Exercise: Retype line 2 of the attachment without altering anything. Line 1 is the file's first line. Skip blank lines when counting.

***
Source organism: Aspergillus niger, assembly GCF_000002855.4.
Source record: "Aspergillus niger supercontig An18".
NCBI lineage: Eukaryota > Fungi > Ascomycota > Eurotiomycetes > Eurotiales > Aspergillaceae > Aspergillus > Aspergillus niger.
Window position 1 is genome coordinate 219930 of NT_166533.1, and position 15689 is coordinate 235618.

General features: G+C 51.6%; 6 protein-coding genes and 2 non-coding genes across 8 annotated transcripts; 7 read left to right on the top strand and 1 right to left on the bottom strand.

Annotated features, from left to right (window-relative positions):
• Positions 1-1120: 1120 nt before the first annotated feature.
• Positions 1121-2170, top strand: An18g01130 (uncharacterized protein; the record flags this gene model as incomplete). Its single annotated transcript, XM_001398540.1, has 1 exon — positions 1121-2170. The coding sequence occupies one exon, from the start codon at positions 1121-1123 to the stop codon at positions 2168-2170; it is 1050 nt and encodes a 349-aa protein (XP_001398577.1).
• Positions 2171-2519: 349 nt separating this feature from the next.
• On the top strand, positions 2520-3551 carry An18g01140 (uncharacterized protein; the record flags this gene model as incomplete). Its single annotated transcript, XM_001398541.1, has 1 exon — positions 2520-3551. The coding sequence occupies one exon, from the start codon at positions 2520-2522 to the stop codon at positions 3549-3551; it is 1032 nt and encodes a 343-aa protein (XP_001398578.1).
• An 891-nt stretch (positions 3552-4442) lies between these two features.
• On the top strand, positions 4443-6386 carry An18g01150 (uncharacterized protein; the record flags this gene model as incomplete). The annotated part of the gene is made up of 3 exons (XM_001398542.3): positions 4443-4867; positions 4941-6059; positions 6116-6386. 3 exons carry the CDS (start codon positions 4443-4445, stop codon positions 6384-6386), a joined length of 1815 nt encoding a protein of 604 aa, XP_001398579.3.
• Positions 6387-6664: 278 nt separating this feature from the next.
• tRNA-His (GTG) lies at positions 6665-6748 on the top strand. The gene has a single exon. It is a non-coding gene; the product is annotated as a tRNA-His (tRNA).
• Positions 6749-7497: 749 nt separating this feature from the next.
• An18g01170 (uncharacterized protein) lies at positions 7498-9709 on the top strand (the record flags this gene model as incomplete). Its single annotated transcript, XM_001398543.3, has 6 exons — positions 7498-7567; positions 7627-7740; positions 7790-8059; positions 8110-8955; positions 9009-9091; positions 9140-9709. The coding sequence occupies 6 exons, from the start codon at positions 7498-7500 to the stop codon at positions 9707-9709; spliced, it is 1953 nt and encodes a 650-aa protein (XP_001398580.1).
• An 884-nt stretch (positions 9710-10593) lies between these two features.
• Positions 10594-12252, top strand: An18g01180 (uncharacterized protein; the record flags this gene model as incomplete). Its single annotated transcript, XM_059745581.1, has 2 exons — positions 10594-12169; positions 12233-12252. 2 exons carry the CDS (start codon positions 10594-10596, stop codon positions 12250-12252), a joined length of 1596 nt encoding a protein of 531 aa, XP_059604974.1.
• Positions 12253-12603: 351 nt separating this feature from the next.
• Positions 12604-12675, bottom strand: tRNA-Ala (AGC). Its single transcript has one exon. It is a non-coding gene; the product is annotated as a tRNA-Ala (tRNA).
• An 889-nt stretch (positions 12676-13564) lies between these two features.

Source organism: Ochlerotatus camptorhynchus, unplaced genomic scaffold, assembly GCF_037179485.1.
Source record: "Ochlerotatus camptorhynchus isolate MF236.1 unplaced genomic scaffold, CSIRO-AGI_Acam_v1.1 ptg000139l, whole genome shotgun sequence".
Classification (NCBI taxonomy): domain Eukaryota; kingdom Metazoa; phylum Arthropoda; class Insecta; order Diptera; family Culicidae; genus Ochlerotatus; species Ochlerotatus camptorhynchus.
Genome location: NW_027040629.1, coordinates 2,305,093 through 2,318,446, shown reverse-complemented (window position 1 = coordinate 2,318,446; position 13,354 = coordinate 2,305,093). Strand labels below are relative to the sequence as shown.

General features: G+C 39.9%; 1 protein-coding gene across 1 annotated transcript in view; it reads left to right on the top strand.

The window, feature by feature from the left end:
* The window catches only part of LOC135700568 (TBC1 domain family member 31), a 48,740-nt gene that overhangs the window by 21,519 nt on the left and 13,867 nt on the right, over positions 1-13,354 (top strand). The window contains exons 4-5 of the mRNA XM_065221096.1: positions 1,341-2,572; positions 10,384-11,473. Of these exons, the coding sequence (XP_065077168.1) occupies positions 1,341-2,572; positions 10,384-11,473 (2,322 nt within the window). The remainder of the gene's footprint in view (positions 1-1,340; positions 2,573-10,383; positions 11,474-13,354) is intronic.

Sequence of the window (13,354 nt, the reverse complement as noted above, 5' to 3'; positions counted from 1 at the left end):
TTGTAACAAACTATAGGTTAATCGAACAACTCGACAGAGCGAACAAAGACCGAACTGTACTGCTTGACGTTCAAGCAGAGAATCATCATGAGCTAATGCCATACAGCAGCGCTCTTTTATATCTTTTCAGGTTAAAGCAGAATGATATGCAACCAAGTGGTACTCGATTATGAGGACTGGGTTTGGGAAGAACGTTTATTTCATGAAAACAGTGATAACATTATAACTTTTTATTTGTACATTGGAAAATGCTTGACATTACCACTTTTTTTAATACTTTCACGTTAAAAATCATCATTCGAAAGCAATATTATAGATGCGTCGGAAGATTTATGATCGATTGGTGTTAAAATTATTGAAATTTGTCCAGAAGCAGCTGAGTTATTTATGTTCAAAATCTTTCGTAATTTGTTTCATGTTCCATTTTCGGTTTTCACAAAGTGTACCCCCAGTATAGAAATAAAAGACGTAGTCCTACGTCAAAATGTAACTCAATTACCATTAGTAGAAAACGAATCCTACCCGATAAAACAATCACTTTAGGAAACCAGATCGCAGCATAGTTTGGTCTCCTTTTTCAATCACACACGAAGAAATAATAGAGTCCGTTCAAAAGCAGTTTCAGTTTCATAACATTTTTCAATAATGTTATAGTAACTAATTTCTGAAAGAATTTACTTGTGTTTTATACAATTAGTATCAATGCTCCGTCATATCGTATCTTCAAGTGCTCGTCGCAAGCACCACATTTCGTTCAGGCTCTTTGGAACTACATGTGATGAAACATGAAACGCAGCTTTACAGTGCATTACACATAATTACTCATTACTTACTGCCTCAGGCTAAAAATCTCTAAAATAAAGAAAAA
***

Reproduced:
Source record: "Aspergillus niger supercontig An18".